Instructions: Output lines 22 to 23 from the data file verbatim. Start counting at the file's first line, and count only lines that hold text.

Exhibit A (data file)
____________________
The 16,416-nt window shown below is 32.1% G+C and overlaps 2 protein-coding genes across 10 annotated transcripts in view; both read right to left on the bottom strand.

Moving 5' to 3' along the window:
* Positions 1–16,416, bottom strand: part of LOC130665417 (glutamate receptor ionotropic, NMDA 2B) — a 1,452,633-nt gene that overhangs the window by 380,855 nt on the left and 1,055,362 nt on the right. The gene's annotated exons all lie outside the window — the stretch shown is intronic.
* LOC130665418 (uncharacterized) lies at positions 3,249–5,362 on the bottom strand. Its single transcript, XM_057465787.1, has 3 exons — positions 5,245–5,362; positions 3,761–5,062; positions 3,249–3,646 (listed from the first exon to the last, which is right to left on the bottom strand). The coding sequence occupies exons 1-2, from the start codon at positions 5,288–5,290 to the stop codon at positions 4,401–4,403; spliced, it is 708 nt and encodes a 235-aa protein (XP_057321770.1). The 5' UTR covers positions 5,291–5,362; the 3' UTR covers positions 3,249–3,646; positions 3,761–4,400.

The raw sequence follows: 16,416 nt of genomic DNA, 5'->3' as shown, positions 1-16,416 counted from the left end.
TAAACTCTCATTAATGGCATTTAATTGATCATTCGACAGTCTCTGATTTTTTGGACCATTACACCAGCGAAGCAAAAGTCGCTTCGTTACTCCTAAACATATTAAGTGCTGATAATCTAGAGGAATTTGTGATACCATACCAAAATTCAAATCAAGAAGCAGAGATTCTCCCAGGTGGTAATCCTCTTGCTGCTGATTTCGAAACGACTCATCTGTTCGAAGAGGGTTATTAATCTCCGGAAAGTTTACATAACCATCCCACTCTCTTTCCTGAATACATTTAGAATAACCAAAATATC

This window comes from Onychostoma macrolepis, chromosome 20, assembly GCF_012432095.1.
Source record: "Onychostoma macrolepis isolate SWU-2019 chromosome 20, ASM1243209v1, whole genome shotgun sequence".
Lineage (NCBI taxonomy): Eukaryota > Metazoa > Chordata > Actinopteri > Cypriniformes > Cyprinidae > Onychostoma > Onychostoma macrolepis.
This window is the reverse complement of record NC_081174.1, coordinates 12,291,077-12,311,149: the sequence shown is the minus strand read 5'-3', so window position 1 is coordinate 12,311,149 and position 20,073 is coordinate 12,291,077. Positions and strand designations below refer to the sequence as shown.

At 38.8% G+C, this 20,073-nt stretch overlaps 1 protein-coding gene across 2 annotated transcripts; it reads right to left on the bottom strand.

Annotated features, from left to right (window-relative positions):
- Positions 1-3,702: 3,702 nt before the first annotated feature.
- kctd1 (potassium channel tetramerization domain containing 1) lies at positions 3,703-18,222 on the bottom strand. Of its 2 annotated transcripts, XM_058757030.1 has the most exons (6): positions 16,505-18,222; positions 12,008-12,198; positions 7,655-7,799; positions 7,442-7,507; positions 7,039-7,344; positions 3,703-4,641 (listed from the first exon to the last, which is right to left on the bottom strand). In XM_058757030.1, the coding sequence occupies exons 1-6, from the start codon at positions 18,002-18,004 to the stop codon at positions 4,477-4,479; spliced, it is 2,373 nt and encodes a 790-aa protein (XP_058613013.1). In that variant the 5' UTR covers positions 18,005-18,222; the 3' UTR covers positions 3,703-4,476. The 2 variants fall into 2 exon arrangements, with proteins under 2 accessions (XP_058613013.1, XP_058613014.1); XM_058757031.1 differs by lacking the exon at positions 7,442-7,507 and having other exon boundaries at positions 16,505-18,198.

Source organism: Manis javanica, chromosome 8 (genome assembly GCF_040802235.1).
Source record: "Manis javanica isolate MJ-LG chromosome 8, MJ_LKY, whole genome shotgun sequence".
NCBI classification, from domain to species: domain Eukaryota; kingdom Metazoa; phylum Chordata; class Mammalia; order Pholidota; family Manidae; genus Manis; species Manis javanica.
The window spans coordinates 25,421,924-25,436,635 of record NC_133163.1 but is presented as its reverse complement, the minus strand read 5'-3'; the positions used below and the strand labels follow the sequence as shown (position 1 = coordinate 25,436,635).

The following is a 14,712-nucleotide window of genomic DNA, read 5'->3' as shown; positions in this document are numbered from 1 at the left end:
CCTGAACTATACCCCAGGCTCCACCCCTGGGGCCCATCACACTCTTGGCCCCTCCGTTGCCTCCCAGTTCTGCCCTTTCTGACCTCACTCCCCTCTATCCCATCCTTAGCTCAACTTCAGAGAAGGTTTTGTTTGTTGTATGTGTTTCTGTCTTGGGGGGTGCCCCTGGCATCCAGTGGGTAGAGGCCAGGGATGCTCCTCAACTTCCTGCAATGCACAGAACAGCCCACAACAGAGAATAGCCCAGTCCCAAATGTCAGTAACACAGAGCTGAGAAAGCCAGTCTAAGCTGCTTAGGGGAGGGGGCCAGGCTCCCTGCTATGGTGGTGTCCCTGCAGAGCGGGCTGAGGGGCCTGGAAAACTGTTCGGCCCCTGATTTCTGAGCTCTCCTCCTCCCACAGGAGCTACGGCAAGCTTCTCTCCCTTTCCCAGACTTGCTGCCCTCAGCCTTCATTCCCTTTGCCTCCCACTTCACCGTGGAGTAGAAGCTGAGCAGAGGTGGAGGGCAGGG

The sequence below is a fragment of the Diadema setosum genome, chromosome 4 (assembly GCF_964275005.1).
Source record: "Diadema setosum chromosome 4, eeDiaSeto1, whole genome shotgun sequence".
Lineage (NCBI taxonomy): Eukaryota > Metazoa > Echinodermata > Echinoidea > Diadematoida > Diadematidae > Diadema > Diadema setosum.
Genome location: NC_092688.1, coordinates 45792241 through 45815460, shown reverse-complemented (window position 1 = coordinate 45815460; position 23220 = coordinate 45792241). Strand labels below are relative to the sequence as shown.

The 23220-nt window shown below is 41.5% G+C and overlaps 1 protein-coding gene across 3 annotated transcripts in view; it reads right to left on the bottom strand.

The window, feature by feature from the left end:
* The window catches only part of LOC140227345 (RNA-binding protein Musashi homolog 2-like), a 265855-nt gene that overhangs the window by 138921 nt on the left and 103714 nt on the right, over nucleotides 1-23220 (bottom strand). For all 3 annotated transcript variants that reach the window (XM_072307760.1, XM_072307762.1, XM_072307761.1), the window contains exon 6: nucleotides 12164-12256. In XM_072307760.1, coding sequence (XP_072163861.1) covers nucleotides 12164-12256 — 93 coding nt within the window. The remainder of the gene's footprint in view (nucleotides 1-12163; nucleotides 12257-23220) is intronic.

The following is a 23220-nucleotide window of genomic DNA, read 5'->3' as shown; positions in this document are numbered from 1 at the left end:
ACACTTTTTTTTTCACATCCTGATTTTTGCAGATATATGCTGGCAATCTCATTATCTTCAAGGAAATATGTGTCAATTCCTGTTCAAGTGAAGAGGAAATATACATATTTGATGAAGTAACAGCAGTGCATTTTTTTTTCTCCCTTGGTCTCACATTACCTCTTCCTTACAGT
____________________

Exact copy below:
Source record: "Diadema setosum chromosome 4, eeDiaSeto1, whole genome shotgun sequence".
Lineage (NCBI taxonomy): Eukaryota > Metazoa > Echinodermata > Echinoidea > Diadematoida > Diadematidae > Diadema > Diadema setosum.